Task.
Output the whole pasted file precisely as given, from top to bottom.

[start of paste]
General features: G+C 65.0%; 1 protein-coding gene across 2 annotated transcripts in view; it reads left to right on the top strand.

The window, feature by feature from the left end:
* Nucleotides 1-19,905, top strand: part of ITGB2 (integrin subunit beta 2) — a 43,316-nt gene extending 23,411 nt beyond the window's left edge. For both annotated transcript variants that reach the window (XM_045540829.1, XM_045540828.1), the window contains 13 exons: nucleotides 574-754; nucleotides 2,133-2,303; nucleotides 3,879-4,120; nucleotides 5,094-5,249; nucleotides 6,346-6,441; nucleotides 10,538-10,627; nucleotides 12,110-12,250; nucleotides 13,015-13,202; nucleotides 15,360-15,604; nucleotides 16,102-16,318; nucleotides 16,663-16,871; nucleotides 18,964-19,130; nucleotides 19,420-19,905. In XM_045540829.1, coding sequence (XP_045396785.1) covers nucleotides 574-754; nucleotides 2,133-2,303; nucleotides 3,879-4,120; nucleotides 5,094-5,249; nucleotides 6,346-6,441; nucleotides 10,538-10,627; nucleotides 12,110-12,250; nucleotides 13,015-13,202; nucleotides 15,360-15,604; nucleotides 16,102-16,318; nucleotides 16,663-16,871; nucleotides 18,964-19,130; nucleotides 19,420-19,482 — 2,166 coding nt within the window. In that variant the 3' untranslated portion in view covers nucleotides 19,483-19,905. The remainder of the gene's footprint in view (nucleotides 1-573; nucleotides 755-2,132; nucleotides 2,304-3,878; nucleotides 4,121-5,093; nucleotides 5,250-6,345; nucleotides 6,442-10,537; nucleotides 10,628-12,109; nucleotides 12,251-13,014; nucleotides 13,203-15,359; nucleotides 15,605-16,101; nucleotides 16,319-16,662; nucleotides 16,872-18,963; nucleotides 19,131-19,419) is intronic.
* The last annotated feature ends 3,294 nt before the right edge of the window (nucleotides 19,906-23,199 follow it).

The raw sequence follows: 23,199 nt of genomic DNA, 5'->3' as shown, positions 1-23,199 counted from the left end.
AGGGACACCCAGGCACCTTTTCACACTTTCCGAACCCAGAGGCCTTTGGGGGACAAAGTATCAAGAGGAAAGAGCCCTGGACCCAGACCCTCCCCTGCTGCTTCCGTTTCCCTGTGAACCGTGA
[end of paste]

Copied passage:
General features: G+C 65.0%; 1 protein-coding gene across 2 annotated transcripts in view; it reads left to right on the top strand.

The window, feature by feature from the left end:
* Nucleotides 1-19,905, top strand: part of ITGB2 (integrin subunit beta 2) — a 43,316-nt gene extending 23,411 nt beyond the window's left edge. For both annotated transcript variants that reach the window (XM_045540829.1, XM_045540828.1), the window contains 13 exons: nucleotides 574-754; nucleotides 2,133-2,303; nucleotides 3,879-4,120; nucleotides 5,094-5,249; nucleotides 6,346-6,441; nucleotides 10,538-10,627; nucleotides 12,110-12,250; nucleotides 13,015-13,202; nucleotides 15,360-15,604; nucleotides 16,102-16,318; nucleotides 16,663-16,871; nucleotides 18,964-19,130; nucleotides 19,420-19,905. In XM_045540829.1, coding sequence (XP_045396785.1) covers nucleotides 574-754; nucleotides 2,133-2,303; nucleotides 3,879-4,120; nucleotides 5,094-5,249; nucleotides 6,346-6,441; nucleotides 10,538-10,627; nucleotides 12,110-12,250; nucleotides 13,015-13,202; nucleotides 15,360-15,604; nucleotides 16,102-16,318; nucleotides 16,663-16,871; nucleotides 18,964-19,130; nucleotides 19,420-19,482 — 2,166 coding nt within the window. In that variant the 3' untranslated portion in view covers nucleotides 19,483-19,905. The remainder of the gene's footprint in view (nucleotides 1-573; nucleotides 755-2,132; nucleotides 2,304-3,878; nucleotides 4,121-5,093; nucleotides 5,250-6,345; nucleotides 6,442-10,537; nucleotides 10,628-12,109; nucleotides 12,251-13,014; nucleotides 13,203-15,359; nucleotides 15,605-16,101; nucleotides 16,319-16,662; nucleotides 16,872-18,963; nucleotides 19,131-19,419) is intronic.
* The last annotated feature ends 3,294 nt before the right edge of the window (nucleotides 19,906-23,199 follow it).

The raw sequence follows: 23,199 nt of genomic DNA, 5'->3' as shown, positions 1-23,199 counted from the left end.
AGGGACACCCAGGCACCTTTTCACACTTTCCGAACCCAGAGGCCTTTGGGGGACAAAGTATCAAGAGGAAAGAGCCCTGGACCCAGACCCTCCCCTGCTGCTTCCGTTTCCCTGTGAACCGTGA